It’s refreshing to talk to a certain kind of person who is well-traveled, one who understands that their assumptions about people on a group and individual level go right out the door whenever they meet someone new. So far, I’ve gone through Hong Kong, Singapore, Manila, Jakarta, and Bangkok in the past few months, and next week I will be in Colombo. There’s a lot I do have to say that only reinforces my last post on the lie that is multiculturalism now: it’s better to be an outsider and recognized as one by both others and by yourself than it is to be an outsider trying to fit into cities and societies that pride themselves on the falsehood that is diversity.
The depth of experiences and the diversity of stories that those who travel and undergo great changes in life are sure to make for great conversation starters at a cocktail party. Unfortunately, there is a point where that bragging and exceptional uniqueness becomes a distasteful hubris that alienates people from one another, leaving them to sulk in the corner and meet like-minded folks who were similarly rejected. It is upon this moment they realize they are both not just travelers, but fellow Third Culture Kids, and they decide to talk about how everyone else is closed-minded or doesn’t get them, and generally caught in a bog of stagnant muck unable to see what’s out there. The two of them enjoy a moment at the party, and everyone else lives their lives mingling: the two of them stand in their corner, martinis in hand, laughing at the bubble in front of them. That is openness and sense of adventure becomes lost in “civilian” settings and results in the so-called “worldly” people to merely replace one bubble for another instead of “venturing outside their comfort zone” and “exploring the world” or being “more open-minded” than “others”.
Recently, I was listening to Billy Joel’s “You May Be Right” while reading John Gardner’s Grendel and it just came to me that I seem to resonate with another literary character, Grendel from Beowulf.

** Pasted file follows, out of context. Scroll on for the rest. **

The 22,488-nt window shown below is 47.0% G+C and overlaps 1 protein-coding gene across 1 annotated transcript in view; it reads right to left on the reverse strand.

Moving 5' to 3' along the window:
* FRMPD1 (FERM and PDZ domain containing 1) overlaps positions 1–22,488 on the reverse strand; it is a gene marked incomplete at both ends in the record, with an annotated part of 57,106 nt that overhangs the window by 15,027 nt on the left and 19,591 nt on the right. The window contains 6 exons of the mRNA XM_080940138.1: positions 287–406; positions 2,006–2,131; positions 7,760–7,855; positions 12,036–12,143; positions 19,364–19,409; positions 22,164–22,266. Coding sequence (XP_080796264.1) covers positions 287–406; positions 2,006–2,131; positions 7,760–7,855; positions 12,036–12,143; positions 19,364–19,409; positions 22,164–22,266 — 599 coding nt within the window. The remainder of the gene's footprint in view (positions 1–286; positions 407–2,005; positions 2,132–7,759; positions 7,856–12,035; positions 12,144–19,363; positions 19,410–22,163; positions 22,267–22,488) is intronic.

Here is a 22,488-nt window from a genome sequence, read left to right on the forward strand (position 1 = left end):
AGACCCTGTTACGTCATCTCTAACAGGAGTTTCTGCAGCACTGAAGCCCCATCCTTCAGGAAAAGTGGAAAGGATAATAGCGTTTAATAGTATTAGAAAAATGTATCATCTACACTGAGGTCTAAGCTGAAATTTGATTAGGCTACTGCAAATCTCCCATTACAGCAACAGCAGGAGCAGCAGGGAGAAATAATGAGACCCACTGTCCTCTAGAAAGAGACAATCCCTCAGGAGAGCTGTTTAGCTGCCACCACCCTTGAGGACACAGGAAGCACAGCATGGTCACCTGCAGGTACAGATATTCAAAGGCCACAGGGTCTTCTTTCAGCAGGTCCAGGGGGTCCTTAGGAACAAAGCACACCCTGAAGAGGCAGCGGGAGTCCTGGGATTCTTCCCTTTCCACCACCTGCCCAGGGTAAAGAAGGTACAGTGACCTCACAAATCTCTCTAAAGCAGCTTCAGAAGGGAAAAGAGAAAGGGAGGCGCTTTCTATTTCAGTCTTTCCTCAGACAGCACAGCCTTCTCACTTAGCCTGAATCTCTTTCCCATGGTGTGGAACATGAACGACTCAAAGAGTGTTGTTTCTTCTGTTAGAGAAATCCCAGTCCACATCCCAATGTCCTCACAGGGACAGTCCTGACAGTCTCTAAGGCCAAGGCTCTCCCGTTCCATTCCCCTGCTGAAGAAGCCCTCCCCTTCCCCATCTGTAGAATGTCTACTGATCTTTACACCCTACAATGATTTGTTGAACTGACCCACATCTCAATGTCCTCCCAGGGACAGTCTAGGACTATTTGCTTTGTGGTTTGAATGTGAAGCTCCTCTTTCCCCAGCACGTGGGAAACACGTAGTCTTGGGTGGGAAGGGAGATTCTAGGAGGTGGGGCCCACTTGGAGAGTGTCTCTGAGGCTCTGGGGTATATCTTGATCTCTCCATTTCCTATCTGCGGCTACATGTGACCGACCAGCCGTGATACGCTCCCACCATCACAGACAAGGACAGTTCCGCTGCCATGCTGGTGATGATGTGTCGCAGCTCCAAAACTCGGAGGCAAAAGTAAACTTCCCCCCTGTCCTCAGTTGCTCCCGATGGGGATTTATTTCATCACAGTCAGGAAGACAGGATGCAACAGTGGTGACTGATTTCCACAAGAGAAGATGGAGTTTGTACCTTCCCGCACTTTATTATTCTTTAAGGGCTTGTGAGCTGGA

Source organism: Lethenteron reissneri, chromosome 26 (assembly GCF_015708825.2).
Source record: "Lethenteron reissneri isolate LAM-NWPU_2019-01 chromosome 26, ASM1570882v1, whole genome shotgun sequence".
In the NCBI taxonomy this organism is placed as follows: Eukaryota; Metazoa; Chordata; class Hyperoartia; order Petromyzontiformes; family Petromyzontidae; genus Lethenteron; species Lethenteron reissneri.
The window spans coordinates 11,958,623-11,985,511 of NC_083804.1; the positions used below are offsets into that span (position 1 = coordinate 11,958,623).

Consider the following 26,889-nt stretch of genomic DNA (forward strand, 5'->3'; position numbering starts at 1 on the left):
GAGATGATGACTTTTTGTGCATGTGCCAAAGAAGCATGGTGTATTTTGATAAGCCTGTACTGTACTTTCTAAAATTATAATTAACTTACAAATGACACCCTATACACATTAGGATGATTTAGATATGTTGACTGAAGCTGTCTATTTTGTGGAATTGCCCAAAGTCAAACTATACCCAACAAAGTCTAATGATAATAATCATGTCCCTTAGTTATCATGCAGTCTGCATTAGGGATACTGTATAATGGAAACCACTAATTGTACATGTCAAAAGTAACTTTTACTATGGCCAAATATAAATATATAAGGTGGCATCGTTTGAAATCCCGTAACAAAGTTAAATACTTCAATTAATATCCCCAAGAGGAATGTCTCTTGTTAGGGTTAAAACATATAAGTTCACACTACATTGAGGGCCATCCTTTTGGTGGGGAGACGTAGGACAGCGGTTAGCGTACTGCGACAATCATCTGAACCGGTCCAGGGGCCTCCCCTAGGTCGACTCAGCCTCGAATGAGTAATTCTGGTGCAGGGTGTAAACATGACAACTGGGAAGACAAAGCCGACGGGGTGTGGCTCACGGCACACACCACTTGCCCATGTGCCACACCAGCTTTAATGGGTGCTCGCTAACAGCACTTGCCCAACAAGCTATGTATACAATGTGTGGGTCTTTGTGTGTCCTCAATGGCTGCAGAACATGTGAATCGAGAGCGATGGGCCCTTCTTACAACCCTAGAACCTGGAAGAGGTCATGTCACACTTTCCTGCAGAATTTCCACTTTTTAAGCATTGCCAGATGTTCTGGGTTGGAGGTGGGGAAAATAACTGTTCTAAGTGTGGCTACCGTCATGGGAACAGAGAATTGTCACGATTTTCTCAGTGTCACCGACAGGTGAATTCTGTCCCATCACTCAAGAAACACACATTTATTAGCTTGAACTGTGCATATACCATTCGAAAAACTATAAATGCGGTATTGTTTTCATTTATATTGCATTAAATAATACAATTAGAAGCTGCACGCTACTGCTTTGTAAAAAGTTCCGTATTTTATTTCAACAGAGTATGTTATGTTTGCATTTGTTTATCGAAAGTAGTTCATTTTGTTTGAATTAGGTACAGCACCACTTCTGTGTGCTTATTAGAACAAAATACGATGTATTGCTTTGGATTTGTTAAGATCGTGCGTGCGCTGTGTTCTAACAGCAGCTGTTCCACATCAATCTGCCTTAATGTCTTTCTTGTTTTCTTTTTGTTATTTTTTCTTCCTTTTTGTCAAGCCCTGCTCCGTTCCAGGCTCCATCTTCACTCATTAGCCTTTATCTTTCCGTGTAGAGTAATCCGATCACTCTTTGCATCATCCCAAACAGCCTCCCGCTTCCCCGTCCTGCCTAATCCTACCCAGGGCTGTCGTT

I almost died again today. I was riding on an ojek (a motorcycle common for transportation in Jakarta), and an old Indonesian woman callously sped ahead in the gridlock and hit my knee from the side. She didn’t have enough force to make impact, but had the driver not pulled ahead or had she pushed forward a bit more, my right knee would have been crushed between the ojek and her car. Continue reading
Jonathan Livingston, Seagull
When I first discovered the term “Third Culture Kid”, I didn’t immediately say “Oh! Now I know what I am! I’m not crazy!”, my first reaction was “Am I really a TCK?” After wondering and wandering through cultures and continents, the answer is a resounding yes at this point, but it’s not the whole of who I am. Last year, I came across one of the jargon terms used in the TCK literature, “hidden immigrant” which pretty much describes who I am when in America.
Sometimes I feel the best friends I ever had were imaginary. There are very few people to relate to, and the friends I had were in the stories I could escape to. The life of a vagabond, a Third Culture Kid, and a young man trapped lost between cultures in some metaphysical space run parallel to the most common telling of the Japanese tale of Urashima Taro. Continue reading
I just got my new passport in the mail last week because little did I realize before heading off to Indonesia this summer, I was already approaching the time to renew it which is December of this year. However, most places won’t even let me in if the passport expires in six months, so I went out to take care of it as early as possible. Continue reading